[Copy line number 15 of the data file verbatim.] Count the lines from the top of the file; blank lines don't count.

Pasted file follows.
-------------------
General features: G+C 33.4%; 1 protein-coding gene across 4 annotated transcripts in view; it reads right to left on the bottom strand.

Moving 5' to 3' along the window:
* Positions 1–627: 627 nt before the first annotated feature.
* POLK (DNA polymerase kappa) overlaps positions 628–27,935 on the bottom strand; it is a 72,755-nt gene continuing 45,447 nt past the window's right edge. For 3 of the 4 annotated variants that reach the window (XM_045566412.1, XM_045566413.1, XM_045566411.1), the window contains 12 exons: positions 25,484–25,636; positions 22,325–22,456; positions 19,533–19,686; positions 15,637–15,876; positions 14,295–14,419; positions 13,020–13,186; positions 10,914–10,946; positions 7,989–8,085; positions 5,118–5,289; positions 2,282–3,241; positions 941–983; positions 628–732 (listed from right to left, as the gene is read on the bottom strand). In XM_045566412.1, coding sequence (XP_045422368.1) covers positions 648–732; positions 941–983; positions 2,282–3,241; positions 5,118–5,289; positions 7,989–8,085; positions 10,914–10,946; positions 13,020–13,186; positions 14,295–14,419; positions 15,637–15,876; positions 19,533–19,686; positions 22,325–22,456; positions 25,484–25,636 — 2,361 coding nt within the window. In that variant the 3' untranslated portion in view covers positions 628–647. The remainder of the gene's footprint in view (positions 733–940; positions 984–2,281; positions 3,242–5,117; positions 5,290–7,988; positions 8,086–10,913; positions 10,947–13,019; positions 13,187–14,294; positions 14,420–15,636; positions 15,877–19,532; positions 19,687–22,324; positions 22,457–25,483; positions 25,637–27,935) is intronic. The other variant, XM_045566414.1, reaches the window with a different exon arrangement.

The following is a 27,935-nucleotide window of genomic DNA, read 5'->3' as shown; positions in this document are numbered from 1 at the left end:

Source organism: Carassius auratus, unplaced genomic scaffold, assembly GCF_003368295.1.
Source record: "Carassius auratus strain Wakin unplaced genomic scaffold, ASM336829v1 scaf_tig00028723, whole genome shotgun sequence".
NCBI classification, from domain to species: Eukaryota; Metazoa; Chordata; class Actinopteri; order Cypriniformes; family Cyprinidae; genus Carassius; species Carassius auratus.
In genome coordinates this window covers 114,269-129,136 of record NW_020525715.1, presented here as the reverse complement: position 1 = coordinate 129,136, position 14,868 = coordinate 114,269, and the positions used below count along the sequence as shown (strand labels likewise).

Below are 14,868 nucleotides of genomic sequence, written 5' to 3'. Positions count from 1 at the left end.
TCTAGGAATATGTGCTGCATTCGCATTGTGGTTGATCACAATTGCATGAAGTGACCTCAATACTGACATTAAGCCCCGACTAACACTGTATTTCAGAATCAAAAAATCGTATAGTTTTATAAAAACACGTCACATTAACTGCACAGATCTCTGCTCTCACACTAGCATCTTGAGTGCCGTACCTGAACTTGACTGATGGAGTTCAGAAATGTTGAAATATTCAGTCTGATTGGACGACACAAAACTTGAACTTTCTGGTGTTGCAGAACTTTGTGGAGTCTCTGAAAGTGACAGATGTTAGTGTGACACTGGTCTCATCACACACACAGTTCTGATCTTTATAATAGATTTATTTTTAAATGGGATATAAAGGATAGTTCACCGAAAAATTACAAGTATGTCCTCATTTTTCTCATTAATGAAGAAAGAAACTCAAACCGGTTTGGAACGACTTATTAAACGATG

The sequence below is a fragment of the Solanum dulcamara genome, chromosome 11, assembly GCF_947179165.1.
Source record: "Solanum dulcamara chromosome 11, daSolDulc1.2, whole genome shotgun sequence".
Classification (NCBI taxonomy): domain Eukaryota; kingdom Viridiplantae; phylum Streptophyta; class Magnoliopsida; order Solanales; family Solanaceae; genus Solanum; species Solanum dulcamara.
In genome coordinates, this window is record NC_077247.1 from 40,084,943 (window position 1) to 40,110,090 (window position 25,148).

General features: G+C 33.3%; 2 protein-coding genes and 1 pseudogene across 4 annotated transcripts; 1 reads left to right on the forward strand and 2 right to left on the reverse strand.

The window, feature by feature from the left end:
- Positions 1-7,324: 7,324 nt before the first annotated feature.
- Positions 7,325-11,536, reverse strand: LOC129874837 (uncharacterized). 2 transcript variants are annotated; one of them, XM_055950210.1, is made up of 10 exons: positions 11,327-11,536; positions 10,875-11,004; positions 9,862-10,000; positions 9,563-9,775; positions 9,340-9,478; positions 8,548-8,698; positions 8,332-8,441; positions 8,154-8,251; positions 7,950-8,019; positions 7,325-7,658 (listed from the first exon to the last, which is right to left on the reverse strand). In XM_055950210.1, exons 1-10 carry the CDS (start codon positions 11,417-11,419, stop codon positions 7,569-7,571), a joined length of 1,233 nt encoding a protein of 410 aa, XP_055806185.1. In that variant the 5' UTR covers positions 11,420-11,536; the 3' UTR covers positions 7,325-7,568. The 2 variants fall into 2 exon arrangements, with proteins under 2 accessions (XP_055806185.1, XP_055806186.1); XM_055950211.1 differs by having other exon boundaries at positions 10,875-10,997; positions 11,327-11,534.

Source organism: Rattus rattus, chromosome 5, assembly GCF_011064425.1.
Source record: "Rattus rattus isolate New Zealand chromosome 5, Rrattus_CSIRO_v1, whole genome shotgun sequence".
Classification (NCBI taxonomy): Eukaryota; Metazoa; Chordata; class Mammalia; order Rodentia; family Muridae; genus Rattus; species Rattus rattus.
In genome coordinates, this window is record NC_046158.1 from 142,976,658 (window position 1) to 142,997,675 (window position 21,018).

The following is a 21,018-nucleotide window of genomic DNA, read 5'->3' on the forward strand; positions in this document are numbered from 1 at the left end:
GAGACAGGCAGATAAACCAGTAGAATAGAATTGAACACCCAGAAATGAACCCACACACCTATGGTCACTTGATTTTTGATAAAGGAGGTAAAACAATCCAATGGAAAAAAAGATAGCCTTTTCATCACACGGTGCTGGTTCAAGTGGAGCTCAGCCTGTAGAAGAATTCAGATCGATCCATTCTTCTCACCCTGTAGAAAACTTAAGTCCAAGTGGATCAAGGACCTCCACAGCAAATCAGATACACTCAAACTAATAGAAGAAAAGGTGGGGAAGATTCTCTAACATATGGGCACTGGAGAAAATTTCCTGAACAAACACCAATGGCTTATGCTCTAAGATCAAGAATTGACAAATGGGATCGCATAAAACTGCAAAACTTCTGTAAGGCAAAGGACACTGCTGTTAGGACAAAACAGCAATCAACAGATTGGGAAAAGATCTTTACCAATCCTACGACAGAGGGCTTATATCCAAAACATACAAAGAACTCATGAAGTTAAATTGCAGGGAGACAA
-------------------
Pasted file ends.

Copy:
In genome coordinates, this window is record NC_077247.1 from 40,084,943 (window position 1) to 40,110,090 (window position 25,148).